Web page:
Vas Jesulein soll doch mein Trost, BWV 702, is from the Kirnberger Chorales, based on a New Year hymn. It is of doubtful authenticity, although there are traces of techniques familiar to Bach, not least the concurrence of two fugal subjects, derived from the first and second lines of the chorale. Herr Jesu Christ, dich zu uns wend', BWV 709, has a text attributed to Duke Wilhelm II of Sachsen-Weimar and was sung in Leipzig at Sunday services before the sermon. The melody, in the upper part, is ornamented, with a contrapuntal accompaniment for manuals and pedals. Allein Gott in der Hoh' sei Ehr', BWV 711, is based on a Lutheran adaptation of the Gloria, with its melody derived from plainchant. It is in the form of a bicinium, a two-part composition popular from the early days of Lutheranism, and has been attributed by some to Johann Bernhard Bach, a cousin of Johann Sebastian. The authenticity of Durch Adams Fall ist ganz verderbt, BWV 705, has again been doubted. It is based on Spengler's penitential hymn of 1524 with its associated melody, treated memorably in Bach's Orgelbiichlein, and is, with its overlapping entries of the chorale subject, in a form that suggests vocal writing.
The Fugue in G minor, BWV 578, is thought to have been written before 1707. Its five-bar subject is stated first by the soprano, followed by the other three voices in descending order. Sequential episodes lead to partial and complete entries of the subject, as the fugue goes forward. The Fugue in G major, BWV 576, with its companion in G major, BWV 577, included in the nineteenth century Bach-Gesellschaft edition, has been omitted from the Neue Bach-Ausgabe as spurious, although it holds a position in the repertoire of organ music originally attributed to Bach.
Bach's Fughetta: Lob sei dem allmiicht'gen Gott, BWV 704, uses an Advent hymn of 1531 for the Bohemian Brethren, its melody taken from the Advent Vespers hymn Conditor alme siderum. The subject of the fughetta is taken from the first line of the chorale, adapted to this purpose, and follows the general pattern of the form. The Fughetta: Gottes Sohn ist kommen, BWV 703, uses a Christmas hymn of 1544 for the Bohemian Brethren, with a melody derived from the hymn Ave ierarchia celestis et pia. It follows the general scheme of these compositions, its subject derived from the first line of the chorale, with a countersubject that is briefly developed before a final tonic entry. Liebster Jesu, wir sind hier, BWV 706, is based on a seventeenth century hymn for use before the sermon and is a straightforward chorale setting, offered in two ways, the second suggesting vocal rather than keyboard writing. Ich hab' mein' Sach' Gott heimgestellt, BWV 707 and BWV 708 uses a hymn of 1589 associated with death and hope for the world to come. It is offered first in a contrapuntal setting, with the chorale melody appearing in a complex texture, and in a simple version. The first of these has been attributed by some to Bach's cousin Johann Gottfried Walther. Wir Christenleut' habn jetzund Freud, BWV 710, is based on a Christmas hymn of 1593 and its associated melody. It is given in compound time, with the melody in the pedals and a two-part contrapuntal invention above on the manuals. In dich hab' ich gehoffet, Herr, BWV 712, uses a Lutheran hymn based on Psalm XXXI. In 12/8 metre, the melodic material is adapted to the form, appearing in various voices in a composition that is fugal in character. Jesu meine Freude, BWV 713, treats one of the most popular Lutheran hymns, itself adapted from a secular song. The melody is by the seventeenth century Lutheran composer Johannes Cruger and is used here as the substance of a composition of some intricacy. It opens with a section that is fugal, its subject providing a countersubject to the lines of the chorale. This is followed by a second section in 3/8 which treats the later part of the original melody.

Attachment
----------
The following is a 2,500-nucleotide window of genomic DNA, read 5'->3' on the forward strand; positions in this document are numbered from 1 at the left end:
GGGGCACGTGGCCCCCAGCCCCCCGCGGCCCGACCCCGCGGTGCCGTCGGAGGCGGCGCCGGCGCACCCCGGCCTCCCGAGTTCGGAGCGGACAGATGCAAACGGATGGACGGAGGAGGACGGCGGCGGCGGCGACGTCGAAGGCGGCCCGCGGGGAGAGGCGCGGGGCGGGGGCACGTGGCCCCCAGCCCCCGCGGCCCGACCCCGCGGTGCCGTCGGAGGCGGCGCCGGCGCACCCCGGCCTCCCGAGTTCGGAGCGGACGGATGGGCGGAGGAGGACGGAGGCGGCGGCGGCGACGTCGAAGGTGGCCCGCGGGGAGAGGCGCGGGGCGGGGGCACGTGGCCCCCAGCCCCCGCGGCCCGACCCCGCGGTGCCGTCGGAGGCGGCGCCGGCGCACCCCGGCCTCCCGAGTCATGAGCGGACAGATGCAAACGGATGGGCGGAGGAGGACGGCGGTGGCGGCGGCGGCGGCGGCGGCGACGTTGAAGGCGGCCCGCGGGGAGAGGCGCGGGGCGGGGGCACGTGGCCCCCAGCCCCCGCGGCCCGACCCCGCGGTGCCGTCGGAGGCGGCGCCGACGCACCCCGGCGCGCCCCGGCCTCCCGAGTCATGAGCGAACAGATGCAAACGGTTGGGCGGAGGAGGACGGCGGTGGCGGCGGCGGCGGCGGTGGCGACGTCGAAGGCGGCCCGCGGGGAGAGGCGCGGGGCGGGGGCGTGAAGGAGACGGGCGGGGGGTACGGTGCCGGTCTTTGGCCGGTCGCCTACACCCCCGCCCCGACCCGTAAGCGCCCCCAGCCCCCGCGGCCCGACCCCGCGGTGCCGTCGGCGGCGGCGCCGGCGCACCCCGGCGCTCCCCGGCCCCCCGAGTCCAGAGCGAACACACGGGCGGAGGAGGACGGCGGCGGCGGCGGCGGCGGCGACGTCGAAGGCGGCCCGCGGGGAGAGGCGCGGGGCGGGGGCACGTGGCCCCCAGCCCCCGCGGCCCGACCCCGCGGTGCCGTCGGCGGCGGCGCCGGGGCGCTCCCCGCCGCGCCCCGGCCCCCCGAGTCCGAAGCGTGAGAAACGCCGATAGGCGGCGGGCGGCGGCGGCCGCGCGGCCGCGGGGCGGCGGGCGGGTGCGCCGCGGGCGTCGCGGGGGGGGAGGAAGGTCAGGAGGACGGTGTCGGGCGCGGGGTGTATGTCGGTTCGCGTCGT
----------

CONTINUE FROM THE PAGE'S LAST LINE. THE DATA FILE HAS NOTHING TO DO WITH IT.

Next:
The authenticity of Partite diverse sopra Ach, was soll ich Sunder machen, BWV 770, has also been doubted. It has the appearance of a set of harpsichord variations in the style of Pachelbel, although a clear distinction is not always made in early sources between organ and harpsichord. It follows the pattern of such